Fears of a health crisis at a military barracks housing asylum seekers in Kent have escalated after 120 people are believed to have tested positive for
Around 400 people are living at Napier Barracks in Folkestone, Kent, where a Covid outbreak has added to concerns over conditions.
Residents, many of whom have crossed the English Channel in small boats, have described it as ‘unbearable’ and say social distancing is impossible.
An open letter to ‘all British citizens’ from an asylum seeker living at Napier Barracks and reportedly signed by more than 200 other residents has been shared by refugee charity Choose Love.
The undated letter says that at least 120 cases of coronavirus have been identified at the barracks with more test results pending.
The Home Office has confirmed to MailOnline that a ‘number’ of people at the site have tested positive for the virus, but did not give an exact figur
Fears of a health crisis at a military barracks housing asylum seekers in Kent have escalated after 120 people are believed to have tested positive for coronavirus (pictured: a peaceful protest outside the barracks’ entrance on January 12
People in hazmat suits seen by the disused army barracks in Kent on January 19. Around 400 people are living at the site, where a virus outbreak has added to concerns over conditions
Minister for Immigration Compliance and the Courts Chris Philp said: ‘Despite our best efforts a number of those accommodated at the site have tested positive for coronavirus and are self-isolating.
‘It is incredibly disappointing that prior to this a number of individuals refused tests and have been either refusing to self-isolate or follow social distancing rules, despite repeated requests to do so and these being national guidelines to protect the NHS and save lives.
‘These individuals could face enforcement action and are not only risking their own health but the health of staff looking after them and the communities who are accommodating them. Asylum seekers are subject to the same laws and protections as any other member of society.’
The open letter also calls out Home Secretary Priti Patel and immigration minister Chris Philp over conditions at the site.
It says: ‘We came to this country to save our lives. Lives which were mostly in danger because of war and prosecution. Yet we found ourselves in an army camp and we are surrounded by fences and security guards.’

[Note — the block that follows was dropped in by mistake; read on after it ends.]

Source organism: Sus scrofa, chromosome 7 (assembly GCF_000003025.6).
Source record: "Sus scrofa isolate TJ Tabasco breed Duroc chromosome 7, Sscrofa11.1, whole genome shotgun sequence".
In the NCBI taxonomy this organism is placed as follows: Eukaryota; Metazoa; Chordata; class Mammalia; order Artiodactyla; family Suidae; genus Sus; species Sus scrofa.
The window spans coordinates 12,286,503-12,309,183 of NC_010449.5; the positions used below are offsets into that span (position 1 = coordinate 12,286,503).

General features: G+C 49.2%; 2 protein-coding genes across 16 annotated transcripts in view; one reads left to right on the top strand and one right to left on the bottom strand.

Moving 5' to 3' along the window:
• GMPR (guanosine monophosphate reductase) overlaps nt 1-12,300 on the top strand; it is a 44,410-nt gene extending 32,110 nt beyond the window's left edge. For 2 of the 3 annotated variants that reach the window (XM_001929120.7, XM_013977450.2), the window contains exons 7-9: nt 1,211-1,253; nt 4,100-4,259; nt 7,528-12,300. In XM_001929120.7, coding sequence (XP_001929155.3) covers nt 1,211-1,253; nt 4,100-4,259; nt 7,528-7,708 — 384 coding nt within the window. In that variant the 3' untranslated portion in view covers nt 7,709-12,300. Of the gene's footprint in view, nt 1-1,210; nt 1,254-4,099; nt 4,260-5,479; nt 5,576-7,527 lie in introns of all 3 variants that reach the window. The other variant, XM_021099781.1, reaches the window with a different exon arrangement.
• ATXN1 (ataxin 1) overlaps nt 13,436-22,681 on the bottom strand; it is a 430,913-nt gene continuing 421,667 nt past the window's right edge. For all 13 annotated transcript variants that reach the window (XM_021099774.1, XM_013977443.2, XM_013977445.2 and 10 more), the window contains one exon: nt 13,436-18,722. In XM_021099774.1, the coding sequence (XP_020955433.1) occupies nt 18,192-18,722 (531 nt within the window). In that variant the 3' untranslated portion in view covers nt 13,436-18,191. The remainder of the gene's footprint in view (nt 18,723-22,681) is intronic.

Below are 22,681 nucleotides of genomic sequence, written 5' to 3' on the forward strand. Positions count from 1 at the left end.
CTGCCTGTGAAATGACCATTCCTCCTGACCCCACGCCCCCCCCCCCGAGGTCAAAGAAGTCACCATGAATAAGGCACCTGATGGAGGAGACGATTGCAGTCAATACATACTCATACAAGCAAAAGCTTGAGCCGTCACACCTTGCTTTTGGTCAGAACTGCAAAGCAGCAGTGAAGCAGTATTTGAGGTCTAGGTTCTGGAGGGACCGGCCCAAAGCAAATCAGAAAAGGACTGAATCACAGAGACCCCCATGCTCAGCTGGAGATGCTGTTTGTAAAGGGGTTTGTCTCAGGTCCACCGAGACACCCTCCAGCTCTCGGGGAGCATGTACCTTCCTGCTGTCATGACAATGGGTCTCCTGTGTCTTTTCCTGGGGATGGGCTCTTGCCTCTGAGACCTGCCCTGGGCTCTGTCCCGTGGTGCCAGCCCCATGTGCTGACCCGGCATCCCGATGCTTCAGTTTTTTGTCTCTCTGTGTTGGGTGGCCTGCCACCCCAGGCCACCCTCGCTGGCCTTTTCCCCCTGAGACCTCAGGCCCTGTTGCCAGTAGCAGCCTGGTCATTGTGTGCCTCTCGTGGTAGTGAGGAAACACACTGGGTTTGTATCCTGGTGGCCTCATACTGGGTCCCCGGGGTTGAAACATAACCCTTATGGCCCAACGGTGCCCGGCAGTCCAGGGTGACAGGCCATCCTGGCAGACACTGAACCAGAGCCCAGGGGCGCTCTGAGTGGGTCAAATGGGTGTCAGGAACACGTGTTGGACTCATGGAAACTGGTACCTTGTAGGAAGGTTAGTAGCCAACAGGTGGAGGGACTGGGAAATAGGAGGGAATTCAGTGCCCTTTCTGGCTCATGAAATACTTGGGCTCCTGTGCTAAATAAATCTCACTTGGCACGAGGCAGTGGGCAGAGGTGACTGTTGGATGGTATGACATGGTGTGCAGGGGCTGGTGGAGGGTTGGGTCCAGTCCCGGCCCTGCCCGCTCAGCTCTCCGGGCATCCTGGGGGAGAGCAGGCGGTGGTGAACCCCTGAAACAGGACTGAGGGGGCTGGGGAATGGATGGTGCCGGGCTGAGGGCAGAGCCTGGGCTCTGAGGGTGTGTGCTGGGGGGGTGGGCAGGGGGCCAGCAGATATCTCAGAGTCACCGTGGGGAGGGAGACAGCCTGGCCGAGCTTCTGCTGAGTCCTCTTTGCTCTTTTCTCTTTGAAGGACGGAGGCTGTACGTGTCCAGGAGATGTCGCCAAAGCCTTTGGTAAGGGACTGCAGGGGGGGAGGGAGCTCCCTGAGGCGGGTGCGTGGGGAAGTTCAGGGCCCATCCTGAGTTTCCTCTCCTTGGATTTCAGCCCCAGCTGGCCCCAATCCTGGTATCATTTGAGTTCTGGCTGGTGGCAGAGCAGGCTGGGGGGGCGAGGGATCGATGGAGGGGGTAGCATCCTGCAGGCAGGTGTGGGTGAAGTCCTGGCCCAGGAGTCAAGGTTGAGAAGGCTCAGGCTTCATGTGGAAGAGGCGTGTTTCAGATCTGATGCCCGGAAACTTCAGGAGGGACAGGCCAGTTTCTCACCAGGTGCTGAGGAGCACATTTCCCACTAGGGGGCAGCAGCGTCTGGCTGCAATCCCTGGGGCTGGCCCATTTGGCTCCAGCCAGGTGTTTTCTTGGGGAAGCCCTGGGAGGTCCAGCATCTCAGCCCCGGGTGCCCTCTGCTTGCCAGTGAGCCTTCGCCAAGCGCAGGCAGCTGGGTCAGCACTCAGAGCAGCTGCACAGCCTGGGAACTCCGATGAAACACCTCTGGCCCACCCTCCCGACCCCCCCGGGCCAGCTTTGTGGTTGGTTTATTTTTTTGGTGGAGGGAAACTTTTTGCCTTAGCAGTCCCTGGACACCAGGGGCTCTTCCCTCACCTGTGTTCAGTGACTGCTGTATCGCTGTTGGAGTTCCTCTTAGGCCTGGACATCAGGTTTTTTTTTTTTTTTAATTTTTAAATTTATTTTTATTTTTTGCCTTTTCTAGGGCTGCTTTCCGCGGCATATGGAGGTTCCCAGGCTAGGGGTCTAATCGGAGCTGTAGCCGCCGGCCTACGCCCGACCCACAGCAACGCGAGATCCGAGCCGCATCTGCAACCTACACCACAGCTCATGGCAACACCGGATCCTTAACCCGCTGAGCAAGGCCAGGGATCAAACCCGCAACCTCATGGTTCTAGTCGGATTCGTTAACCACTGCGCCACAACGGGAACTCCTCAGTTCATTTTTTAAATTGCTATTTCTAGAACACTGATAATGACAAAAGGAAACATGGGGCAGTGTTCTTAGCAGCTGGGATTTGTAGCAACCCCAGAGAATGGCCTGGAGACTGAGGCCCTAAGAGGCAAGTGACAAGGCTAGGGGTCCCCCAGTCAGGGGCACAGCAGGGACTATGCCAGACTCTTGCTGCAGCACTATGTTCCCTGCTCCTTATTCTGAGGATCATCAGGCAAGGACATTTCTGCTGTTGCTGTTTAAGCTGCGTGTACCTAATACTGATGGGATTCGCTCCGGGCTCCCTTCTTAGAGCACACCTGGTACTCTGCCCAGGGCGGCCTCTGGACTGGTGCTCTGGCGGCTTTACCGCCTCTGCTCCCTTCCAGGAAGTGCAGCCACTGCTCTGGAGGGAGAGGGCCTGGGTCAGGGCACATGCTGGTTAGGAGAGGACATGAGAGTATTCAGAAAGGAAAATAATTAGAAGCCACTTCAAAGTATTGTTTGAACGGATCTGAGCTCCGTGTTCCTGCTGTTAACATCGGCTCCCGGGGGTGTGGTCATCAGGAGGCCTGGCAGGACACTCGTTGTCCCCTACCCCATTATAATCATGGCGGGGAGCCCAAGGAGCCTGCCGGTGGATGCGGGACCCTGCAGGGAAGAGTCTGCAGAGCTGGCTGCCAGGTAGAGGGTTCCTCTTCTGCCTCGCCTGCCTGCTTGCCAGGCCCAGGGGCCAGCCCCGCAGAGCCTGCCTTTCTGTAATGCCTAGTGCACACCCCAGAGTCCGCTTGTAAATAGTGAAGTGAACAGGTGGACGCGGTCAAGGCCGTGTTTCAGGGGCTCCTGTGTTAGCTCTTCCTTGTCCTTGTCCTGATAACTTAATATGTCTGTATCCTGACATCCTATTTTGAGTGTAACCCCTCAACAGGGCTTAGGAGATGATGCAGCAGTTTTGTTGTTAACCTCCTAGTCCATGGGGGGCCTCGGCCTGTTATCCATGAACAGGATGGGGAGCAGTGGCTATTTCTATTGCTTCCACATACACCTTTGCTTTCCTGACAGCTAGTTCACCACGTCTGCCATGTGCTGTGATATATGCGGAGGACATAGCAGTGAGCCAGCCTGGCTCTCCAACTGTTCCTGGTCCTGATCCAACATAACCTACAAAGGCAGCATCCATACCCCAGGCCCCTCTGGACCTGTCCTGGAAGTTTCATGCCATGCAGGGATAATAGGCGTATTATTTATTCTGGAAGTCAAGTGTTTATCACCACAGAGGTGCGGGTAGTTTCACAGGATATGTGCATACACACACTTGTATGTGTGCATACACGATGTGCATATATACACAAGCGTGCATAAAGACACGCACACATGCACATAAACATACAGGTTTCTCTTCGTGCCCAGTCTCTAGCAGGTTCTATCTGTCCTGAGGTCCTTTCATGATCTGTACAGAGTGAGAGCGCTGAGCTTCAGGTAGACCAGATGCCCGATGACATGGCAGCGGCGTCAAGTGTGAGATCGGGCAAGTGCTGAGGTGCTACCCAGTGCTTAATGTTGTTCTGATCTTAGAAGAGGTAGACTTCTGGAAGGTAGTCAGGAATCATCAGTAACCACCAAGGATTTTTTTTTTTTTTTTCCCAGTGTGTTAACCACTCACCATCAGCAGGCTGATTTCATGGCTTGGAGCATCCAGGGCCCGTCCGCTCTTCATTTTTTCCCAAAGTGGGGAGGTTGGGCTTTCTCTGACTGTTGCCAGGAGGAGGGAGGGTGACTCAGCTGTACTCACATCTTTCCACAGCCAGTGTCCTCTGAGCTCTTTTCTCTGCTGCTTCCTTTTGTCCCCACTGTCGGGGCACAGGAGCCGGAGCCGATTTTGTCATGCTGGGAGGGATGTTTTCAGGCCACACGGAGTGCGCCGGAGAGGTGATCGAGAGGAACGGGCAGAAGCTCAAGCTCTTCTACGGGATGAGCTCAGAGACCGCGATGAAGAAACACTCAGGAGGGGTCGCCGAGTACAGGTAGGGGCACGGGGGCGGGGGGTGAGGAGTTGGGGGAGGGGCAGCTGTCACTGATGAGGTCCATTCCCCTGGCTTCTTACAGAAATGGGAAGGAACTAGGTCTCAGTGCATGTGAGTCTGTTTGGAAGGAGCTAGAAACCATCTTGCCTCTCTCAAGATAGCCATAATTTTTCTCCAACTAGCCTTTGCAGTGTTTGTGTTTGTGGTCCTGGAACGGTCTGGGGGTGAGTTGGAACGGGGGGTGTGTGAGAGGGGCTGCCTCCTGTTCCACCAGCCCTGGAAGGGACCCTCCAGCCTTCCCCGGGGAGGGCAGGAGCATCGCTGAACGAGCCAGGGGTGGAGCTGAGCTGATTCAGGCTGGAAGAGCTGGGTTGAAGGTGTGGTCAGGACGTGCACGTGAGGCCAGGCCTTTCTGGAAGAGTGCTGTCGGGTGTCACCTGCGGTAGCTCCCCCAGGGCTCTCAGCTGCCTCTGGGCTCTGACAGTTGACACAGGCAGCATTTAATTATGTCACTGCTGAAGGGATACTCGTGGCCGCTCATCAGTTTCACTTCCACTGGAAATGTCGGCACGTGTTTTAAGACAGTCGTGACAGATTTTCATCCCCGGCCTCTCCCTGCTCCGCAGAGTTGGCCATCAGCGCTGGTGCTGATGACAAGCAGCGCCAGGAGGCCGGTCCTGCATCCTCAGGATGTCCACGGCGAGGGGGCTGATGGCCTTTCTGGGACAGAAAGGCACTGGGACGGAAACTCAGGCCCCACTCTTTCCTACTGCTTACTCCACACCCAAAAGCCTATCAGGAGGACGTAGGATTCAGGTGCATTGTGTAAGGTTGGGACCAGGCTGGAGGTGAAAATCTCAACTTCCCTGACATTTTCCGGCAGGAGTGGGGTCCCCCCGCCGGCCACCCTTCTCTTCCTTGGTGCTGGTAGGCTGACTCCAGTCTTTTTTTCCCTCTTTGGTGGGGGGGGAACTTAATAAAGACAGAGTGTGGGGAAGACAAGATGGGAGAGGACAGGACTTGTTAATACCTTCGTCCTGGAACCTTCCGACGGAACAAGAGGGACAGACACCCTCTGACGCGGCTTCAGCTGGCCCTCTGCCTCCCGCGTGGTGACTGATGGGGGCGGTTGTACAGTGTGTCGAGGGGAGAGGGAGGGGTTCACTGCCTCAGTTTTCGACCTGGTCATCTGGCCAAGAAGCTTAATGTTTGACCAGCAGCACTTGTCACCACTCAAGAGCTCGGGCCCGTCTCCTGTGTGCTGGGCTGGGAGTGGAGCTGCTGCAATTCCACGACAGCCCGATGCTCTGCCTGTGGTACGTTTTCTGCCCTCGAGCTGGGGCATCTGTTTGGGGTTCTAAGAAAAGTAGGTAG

There have been reports of suicide attempts and earlier this month many residents went on hunger strike in protest at the conditions, which reportedly include 34 people sharing one shower.
A view of two people wearing face masks inside Napier Barracks in Folkestone, which is being used by the Government to house people seeking asylum in the UK
A view of Napier Barracks in Folkestone, Kent. Emergency use of the site was secured for six months in September last year
Several dozen people stood outside the gates of the military facility earlier this month to demonstrate over conditions inside and social distancing concerns
Handout photo issued by Care4Calais of asylum seekers at the barracks conducting a sleep out overnight in protest of the reported cramped conditions
The controversial facility features barbed-wire topped fences and hosted Canadian troops in the Second World War.
A petition to shut down the site, along with a similar facility at a barracks in Wales, has amassed more than 10,000 signatures.
The Home Office, which commandeered the site last year, insists the accommodation in Kent is ‘safe, suitable, (and) Covid-compliant’.
A petition by Freedom from Torture to empty the barracks in Kent and Wales and close them down has racked up more than 10,000 signatures in less than two days.
Kolbassia Haoussou, lead survivor advocate at the charity, said: ‘A major crisis is unfolding in these unsanitary and dangerous places.
Many asylum seekers gathered outside the barbed wire-topped fence at Napier Barracks in Folkestone earlier this month chanting ‘freedom!’ and waving banners
One man attempted to take his own life as he was ‘unable to cope with the conditions there any more’, according to migrant charity Care4Calais
A row of beds at the former disused barracks in Folkestone, Kent, that houses asylum seekers
Handout photo issued by Care4Calais of asylum seekers conducting a sleep out overnight
‘Many of the people trapped here have low immune systems and mental health issues linked to the abuse they have fled.
‘The Government has the power to end this nightmare now. Empty the barracks, close the camps, save lives.’
Bella Sankey, director of charity Detention Action, echoed calls to shut the barracks ‘before they are engulfed by tragedy’.
Immigration minister Chris Philp said: ‘We take the welfare of those in our care extremely seriously and asylum seekers can contact the 24/7 helpline run by Migrant Help if they have any issues.’
Use of Napier Barracks to house asylum seekers was initially authorised for six months under emergency provisions but the Home Office has said it is considering extending its use beyond the current deadline in around March.
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